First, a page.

In 1874, the population of the town was almost 1700. The town established its first newspaper, The Acton Patriot, and the residents of West Acton formed the first library, The Citizen’s Library. In 1890, the Memorial Library was completed and given to the town by William A. Wilde as a memorial to the Acton soldiers who fought in the Civil War.
Acton is located at. According to the United States Census Bureau, the town has a total area of 20.3 square miles (53 km2), of which 20.0 square miles (52 km2) is land and 0.3 square miles (0.78 km2), or 1.53 percent, is water. Almost all of Acton is forested, except for where it has been cleared for residential or agricultural use. Some forested areas have been put aside for special use by corporations.
The current geography of Acton was created when the last wave of glaciers retreated approximately ten thousand years ago. Acton has nine drumlins — hills which are composed of glacial till. In addition, Wills Hole and Grassy Pond are kettle ponds which were formed in depressions in the till formed by large blocks of ice.
Acton has two primary stream systems: the Nashoba Brook system including the incoming streams Butter Brook, Wills Hole Brook and Conant Brook and the Fort Pond Brook system including the incoming streams Guggins Brook, Inch Brook, Grassy Pond Brook, Pratt’s Brook and Coles Brook. Both stream systems empty into the Assabet River, which passes briefly through the town at its southern corner. Nagog Pond in the north, forms Acton’s border with the Town of Littleton and provides drinking water to the Town of Concord. A small artificial pond is at NARA Park in North Acton.
While Acton Center has been the civic center of the town since the revolution, the four other village centers earned their nomenclature from the names of their corresponding railroad station.
The current Master Plan for the town encourages development in the village centers in an attempt to prevent further sprawl and preserve open space in the rest of the town.
According to the 2010 census, there were 21,924 residents, a 7.84% increase from 2000 and 5,958 families residing in the town. The population density was 1,080.5 per square mile (417.0/km2). There were 8,530 total housing units, 96% of which were occupied, at an average density of 384.6 per square mile (148.5/km2). The racial makeup of the town was 77.3% White, 18.6% Asian, 1.1% African American, 0.1% Native American, 1.2% from other races, and 1.7% from two or more races.
Of the 8,187 occupied households, 42.7% had children under the age of eighteen living with them, 63.5% were husband-wife married couples living together. 23.0% of all households were occupied by individuals 65 years of age or older living alone. The age distribution of the population was 29.5% under the age of 18, 4.3% from 18 to 24, 31.5% from 25 to 44, 26.4% from 45 to 64, and 8.4% 65 years of age or older. The median age was 38 years. For every 100 females, there were 97.2 males. For every 100 females age eighteen and over, there were 94.2 males. For those age 25 years or older in Acton during the 2000 census, 97.2% had a high school degree or higher, 72.0% had a bachelor’s degree or higher, and 40.5% had a graduate degree or higher. Also, 98.0% were employed with a mean commute time of 31.0 minutes.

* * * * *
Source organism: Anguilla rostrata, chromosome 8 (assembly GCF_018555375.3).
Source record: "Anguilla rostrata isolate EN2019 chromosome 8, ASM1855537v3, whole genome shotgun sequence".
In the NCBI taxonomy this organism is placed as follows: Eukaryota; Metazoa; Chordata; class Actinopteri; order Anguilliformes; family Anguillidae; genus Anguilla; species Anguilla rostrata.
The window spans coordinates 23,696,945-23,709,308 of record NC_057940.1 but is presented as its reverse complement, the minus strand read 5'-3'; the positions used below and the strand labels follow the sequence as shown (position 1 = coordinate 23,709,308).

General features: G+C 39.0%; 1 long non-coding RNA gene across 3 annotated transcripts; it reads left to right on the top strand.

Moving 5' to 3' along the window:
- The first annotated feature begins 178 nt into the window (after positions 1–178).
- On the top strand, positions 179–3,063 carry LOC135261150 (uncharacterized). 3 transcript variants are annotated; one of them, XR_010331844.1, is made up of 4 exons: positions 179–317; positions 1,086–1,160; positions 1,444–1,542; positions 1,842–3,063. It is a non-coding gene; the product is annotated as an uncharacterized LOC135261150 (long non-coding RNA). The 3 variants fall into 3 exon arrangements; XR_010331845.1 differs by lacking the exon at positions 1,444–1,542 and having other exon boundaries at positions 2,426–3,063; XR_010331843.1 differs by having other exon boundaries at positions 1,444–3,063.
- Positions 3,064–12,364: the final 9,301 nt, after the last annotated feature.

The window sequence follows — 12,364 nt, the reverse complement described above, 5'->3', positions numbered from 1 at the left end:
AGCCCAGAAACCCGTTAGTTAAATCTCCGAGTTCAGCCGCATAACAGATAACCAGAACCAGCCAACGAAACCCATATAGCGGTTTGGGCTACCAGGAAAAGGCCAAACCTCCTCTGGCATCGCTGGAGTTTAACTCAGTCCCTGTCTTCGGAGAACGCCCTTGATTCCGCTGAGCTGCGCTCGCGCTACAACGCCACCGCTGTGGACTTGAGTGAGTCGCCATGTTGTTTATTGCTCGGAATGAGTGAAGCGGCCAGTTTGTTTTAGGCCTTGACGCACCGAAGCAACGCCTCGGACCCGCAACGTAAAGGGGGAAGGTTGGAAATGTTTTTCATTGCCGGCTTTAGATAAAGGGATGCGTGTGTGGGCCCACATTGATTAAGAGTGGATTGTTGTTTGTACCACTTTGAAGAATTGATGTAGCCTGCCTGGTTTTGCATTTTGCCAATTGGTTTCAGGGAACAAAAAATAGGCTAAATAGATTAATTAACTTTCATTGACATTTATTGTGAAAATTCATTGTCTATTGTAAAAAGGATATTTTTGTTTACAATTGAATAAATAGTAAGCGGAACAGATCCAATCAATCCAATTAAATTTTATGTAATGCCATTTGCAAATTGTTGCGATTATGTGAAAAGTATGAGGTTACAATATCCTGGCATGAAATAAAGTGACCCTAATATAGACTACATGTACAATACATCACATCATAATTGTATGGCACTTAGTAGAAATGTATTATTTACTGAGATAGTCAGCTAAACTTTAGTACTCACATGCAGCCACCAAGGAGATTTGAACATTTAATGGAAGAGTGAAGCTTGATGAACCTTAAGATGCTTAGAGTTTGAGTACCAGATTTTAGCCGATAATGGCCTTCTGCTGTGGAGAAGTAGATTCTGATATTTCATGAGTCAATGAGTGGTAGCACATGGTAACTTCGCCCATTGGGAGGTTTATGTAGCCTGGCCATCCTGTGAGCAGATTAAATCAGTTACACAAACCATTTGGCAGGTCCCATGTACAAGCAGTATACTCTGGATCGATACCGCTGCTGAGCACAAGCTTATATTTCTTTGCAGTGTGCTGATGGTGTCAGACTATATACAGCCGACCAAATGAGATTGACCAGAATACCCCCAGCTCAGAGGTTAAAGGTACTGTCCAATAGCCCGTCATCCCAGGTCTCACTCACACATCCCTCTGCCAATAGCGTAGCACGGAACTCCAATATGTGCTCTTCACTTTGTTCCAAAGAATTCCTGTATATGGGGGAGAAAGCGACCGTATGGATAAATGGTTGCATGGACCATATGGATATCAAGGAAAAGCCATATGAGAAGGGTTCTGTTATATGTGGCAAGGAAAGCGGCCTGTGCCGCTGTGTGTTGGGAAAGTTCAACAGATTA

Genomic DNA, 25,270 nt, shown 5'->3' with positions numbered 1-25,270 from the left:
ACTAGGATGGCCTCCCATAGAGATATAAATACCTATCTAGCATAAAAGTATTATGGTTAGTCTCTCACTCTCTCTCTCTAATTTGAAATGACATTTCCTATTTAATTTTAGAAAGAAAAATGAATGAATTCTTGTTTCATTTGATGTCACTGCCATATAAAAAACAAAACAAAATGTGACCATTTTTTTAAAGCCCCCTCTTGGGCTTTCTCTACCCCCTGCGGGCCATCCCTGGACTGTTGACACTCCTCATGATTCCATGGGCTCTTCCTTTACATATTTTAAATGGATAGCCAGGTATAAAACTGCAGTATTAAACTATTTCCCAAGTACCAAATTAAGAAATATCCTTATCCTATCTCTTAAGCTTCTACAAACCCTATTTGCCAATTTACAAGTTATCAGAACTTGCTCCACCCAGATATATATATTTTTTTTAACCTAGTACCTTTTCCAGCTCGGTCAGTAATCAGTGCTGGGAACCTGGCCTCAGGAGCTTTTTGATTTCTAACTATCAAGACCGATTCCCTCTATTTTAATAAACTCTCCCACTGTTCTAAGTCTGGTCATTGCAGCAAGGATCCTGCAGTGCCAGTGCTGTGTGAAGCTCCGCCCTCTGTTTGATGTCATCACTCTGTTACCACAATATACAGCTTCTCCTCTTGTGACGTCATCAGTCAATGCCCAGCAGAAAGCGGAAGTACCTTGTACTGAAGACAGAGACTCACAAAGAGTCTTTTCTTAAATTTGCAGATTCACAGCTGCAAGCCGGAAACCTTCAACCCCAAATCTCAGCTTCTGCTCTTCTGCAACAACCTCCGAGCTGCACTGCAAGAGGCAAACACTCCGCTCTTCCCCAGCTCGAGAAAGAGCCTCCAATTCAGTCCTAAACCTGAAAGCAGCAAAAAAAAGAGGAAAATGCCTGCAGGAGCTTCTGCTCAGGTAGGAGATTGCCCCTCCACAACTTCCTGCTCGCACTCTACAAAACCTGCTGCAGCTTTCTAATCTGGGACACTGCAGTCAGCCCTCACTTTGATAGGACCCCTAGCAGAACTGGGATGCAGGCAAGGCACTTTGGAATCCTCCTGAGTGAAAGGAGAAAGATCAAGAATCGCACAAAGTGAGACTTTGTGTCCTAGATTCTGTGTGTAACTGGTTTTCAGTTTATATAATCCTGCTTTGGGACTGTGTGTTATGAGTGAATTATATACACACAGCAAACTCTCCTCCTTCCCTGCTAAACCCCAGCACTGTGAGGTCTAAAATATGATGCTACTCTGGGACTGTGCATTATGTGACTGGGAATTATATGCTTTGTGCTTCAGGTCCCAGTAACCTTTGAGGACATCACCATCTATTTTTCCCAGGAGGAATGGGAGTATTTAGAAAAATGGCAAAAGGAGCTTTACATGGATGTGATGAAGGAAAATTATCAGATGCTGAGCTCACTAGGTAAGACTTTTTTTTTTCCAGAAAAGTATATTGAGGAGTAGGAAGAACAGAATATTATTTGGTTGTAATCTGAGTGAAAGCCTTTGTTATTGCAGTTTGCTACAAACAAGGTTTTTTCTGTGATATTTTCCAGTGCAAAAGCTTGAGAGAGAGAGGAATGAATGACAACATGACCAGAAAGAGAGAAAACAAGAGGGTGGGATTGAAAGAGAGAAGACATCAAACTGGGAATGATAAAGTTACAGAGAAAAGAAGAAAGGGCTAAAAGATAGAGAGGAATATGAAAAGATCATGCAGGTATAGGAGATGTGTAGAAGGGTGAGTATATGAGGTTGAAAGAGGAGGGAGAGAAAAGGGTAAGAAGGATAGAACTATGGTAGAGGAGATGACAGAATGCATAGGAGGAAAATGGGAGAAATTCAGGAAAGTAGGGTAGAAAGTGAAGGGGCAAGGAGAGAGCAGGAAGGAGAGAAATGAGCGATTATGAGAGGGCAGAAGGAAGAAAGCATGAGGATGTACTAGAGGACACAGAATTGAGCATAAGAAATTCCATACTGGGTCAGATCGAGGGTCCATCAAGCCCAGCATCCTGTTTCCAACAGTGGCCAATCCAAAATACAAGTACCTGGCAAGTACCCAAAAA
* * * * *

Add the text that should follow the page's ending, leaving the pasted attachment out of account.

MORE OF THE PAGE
The median income for a household in the town was $133,532, and the median income for a family was $156,388. Males had a median income of $109,371 versus $48,113 for females. The per capita income for the town was $61,034. About 1.7% of families and 2.9% of the population were below the poverty line, including 2.4% of those under age 18 and 3.3% of those age 65 or over.
Acton had 2,041 Chinese Americans in 2010, a 151% increase from 2000 and the ninth largest Chinese population in Massachusetts.
In 2014, 25% of the residents of Acton were born outside of the United States. In 2000 this percentage was 14%.
Data is from the 2009–2013 American Community Survey 5-Year Estimates.
Acton uses the Open Town Meeting form of town government. The town charter specifies that the annual town meeting must begin on the first Monday in April. The selectmen may also call a special town meeting at other times of the year to consider other business. Citizens may force a special town meeting by submitting a petition signed by 200 registered voters to the town clerk. Anyone may attend Town Meeting but only registered voters may vote. Acton also has a water district, which is run separately from town government, as a public utility.